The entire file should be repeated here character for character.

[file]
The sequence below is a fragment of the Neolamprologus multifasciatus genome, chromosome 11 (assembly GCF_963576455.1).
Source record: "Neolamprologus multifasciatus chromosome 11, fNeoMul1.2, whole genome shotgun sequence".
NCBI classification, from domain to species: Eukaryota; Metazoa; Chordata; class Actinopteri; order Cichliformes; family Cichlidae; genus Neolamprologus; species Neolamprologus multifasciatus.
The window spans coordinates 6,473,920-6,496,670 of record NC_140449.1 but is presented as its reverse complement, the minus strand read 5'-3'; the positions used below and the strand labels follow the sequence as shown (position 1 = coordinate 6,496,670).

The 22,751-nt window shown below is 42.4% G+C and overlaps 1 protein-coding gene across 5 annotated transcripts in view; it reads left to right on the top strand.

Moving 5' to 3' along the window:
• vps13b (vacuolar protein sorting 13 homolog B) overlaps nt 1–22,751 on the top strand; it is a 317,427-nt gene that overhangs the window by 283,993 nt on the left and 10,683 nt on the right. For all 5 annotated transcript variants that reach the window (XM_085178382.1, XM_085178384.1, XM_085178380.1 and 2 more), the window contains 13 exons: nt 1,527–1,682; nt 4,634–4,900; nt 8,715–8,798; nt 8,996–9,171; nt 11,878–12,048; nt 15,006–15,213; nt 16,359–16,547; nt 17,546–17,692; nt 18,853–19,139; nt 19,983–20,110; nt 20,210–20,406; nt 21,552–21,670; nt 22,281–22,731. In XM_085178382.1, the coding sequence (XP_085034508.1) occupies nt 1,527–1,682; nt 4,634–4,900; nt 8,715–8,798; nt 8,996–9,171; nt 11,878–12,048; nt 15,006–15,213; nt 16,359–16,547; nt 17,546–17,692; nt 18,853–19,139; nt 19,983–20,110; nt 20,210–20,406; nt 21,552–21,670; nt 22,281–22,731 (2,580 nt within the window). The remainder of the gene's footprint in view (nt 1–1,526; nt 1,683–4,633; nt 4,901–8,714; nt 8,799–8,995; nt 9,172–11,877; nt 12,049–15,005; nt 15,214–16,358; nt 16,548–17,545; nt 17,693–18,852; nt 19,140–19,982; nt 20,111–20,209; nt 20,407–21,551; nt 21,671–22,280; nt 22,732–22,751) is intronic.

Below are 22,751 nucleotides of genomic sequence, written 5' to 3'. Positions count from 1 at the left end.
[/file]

The sequence below is a fragment of the Neolamprologus multifasciatus genome, chromosome 11 (assembly GCF_963576455.1).
Source record: "Neolamprologus multifasciatus chromosome 11, fNeoMul1.2, whole genome shotgun sequence".
NCBI classification, from domain to species: Eukaryota; Metazoa; Chordata; class Actinopteri; order Cichliformes; family Cichlidae; genus Neolamprologus; species Neolamprologus multifasciatus.
The window spans coordinates 6,473,920-6,496,670 of record NC_140449.1 but is presented as its reverse complement, the minus strand read 5'-3'; the positions used below and the strand labels follow the sequence as shown (position 1 = coordinate 6,496,670).

The 22,751-nt window shown below is 42.4% G+C and overlaps 1 protein-coding gene across 5 annotated transcripts in view; it reads left to right on the top strand.

Moving 5' to 3' along the window:
• vps13b (vacuolar protein sorting 13 homolog B) overlaps nt 1–22,751 on the top strand; it is a 317,427-nt gene that overhangs the window by 283,993 nt on the left and 10,683 nt on the right. For all 5 annotated transcript variants that reach the window (XM_085178382.1, XM_085178384.1, XM_085178380.1 and 2 more), the window contains 13 exons: nt 1,527–1,682; nt 4,634–4,900; nt 8,715–8,798; nt 8,996–9,171; nt 11,878–12,048; nt 15,006–15,213; nt 16,359–16,547; nt 17,546–17,692; nt 18,853–19,139; nt 19,983–20,110; nt 20,210–20,406; nt 21,552–21,670; nt 22,281–22,731. In XM_085178382.1, the coding sequence (XP_085034508.1) occupies nt 1,527–1,682; nt 4,634–4,900; nt 8,715–8,798; nt 8,996–9,171; nt 11,878–12,048; nt 15,006–15,213; nt 16,359–16,547; nt 17,546–17,692; nt 18,853–19,139; nt 19,983–20,110; nt 20,210–20,406; nt 21,552–21,670; nt 22,281–22,731 (2,580 nt within the window). The remainder of the gene's footprint in view (nt 1–1,526; nt 1,683–4,633; nt 4,901–8,714; nt 8,799–8,995; nt 9,172–11,877; nt 12,049–15,005; nt 15,214–16,358; nt 16,548–17,545; nt 17,693–18,852; nt 19,140–19,982; nt 20,111–20,209; nt 20,407–21,551; nt 21,671–22,280; nt 22,732–22,751) is intronic.

Below are 22,751 nucleotides of genomic sequence, written 5' to 3'. Positions count from 1 at the left end.